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Cmos bistable momentary push button help

diy didi

Member
Hi guys.
I have a need for a simple Cmos IC type bistable circuit.
My requirements are:
Must be able to work with 12V supply
Must have two output pins that go “hi”. If one goes HI, the other toggles LOW, and visa versa.

I have had a look at the 555 timer but it only has one output pin.
Any ideas would be much appreciated.
Thank you.
 

crutschow

Well-Known Member
Most Helpful Member
A 555 will work as a set/reset bistable circuit, not readily as a toggle flip-flop.

Here's a push-button controlled, bistable circuit using a CMOS CD4013 D-FlipFlop that includes a debounce function (R1-C2) for a mechanical push-button.
The Out and Not_Out are complementary outputs.
It can operate from a 3V to 15V supply.

118927
 
Last edited:

diy didi

Member
A 555 will work as a set/reset bistable circuit not readily as a toggle flip-flop.

Here's a push-button controlled, bistable circuit using a CMOS CD4013 D-FlipFlop that includes a debounce function (R1-C2) for a mechanical push-button.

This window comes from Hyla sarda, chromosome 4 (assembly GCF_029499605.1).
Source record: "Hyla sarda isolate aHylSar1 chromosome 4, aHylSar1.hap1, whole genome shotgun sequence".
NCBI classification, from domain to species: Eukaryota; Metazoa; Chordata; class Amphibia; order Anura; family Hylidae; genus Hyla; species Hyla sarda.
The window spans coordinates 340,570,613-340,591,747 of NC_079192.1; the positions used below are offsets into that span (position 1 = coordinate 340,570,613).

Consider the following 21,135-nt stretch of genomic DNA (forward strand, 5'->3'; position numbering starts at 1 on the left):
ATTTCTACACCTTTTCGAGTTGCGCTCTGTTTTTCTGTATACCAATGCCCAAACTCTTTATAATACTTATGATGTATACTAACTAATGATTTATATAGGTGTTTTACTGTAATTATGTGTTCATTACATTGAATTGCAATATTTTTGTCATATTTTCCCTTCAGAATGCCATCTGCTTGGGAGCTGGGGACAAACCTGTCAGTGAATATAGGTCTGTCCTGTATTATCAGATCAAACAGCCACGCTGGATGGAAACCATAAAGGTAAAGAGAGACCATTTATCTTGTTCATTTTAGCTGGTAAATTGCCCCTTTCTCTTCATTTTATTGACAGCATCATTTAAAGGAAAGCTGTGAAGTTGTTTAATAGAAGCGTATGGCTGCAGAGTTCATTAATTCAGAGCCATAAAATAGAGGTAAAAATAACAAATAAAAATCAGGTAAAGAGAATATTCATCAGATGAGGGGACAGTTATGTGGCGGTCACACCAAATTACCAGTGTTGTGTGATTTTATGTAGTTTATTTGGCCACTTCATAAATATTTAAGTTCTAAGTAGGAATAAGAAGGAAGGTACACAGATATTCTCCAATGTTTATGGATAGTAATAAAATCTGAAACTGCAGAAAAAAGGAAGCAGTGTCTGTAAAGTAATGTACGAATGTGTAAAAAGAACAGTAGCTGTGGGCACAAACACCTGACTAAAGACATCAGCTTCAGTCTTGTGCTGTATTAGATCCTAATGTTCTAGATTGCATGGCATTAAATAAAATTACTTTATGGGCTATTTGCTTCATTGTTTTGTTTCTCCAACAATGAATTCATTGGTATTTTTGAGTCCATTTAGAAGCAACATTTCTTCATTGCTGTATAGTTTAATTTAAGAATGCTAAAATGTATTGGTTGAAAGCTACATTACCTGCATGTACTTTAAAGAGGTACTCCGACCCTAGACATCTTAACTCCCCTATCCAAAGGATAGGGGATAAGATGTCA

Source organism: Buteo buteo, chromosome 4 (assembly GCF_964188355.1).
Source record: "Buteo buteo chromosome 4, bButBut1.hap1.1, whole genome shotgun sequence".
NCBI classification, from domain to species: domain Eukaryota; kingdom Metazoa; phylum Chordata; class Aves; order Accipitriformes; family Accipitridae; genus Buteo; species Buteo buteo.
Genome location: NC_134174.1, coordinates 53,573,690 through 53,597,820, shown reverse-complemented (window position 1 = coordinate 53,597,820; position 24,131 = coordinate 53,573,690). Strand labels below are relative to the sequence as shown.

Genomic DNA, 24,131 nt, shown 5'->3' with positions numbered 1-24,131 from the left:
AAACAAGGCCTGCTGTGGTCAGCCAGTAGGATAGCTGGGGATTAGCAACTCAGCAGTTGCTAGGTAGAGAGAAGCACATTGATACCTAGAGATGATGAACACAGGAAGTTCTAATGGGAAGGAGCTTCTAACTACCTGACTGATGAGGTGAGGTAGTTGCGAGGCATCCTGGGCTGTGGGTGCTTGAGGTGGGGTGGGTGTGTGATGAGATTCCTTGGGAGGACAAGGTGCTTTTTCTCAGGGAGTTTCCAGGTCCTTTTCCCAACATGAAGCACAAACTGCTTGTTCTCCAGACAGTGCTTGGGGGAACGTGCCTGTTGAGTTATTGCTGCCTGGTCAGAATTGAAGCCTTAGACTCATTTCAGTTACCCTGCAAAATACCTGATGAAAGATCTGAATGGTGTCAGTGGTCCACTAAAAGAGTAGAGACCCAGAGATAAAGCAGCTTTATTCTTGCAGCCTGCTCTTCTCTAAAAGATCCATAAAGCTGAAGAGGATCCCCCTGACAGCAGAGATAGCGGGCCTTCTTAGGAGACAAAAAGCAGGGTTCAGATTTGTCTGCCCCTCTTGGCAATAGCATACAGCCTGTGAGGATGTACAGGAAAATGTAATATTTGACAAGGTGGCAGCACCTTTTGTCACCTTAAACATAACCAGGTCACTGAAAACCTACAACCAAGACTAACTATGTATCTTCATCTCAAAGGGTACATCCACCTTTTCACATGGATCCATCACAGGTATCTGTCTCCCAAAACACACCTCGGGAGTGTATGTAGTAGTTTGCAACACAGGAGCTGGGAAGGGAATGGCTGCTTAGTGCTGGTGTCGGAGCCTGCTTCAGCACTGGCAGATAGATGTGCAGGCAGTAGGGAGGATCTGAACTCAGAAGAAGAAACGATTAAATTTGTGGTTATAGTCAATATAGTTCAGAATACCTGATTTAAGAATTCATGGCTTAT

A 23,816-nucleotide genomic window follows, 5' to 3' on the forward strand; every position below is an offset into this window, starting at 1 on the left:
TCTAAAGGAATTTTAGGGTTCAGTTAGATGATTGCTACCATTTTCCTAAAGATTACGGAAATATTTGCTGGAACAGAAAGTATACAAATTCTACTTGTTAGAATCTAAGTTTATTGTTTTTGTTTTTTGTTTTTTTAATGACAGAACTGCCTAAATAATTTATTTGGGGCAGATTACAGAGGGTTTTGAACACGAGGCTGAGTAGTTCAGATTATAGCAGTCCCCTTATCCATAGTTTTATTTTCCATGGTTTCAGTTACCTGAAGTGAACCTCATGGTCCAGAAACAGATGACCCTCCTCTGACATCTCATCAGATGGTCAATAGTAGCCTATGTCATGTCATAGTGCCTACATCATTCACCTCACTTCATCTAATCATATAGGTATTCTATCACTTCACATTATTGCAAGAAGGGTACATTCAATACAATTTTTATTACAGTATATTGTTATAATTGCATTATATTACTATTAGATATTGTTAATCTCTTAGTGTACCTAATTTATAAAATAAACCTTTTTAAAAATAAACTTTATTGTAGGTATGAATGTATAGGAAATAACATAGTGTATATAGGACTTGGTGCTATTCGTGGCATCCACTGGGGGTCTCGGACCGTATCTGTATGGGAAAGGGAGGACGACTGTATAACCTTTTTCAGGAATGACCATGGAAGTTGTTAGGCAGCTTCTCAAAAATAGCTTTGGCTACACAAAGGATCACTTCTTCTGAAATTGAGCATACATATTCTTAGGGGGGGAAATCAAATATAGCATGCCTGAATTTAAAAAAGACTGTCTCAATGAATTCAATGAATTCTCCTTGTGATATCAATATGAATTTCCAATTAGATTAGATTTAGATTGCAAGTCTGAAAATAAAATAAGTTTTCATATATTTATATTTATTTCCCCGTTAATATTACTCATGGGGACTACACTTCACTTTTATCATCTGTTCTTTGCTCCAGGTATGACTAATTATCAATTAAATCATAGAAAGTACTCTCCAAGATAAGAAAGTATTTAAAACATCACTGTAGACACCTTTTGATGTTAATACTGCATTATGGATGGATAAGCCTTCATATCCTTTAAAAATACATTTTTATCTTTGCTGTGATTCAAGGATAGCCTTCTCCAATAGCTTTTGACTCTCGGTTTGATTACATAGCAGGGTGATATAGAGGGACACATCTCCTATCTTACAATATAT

The Out and Not_Out are complementary outputs.
It can operate from a 3V to 15V supply.

View attachment 118927
Thank you soo much. Appreciate it.
 

diy didi

Member
A 555 will work as a set/reset bistable circuit, not readily as a toggle flip-flop.

Here's a push-button controlled, bistable circuit using a CMOS CD4013 D-FlipFlop that includes a debounce function (R1-C2) for a mechanical push-button.
The Out and Not_Out are complementary outputs.
It can operate from a 3V to 15V supply.

View attachment 118927
What is the function of R1 and c2?
 

audioguru

Well-Known Member
Most Helpful Member
R1 and C2 prevent the pushbutton contact bouncing from causing many alternations of this circuit when you push the button only one time.
You did not mention how much output current you need then the CD3013 might be too weak.
 

crutschow

Well-Known Member
Most Helpful Member
What is the function of R1 and c2?
R1 and C2 delay the change in state of the D input (which occurs at about 1/2 the supply voltage) until any switch bounces has passed (delay time about 0.7RC).
Thus the flip-flop can only change state once, no matter how many switch-bounce clock pulses occur within that delay time.
Once past that delay time, the D input goes to the opposite state, and the FF can again change states from an input clock pulse.

Make sense?
 

crutschow

Well-Known Member
Most Helpful Member
So basically a debounce help circuit?
What do you mean "help".
It's normally just called a "debounce circuit".
It inhibits the circuit from responding to the bounce signals from a mechanical switch.
 

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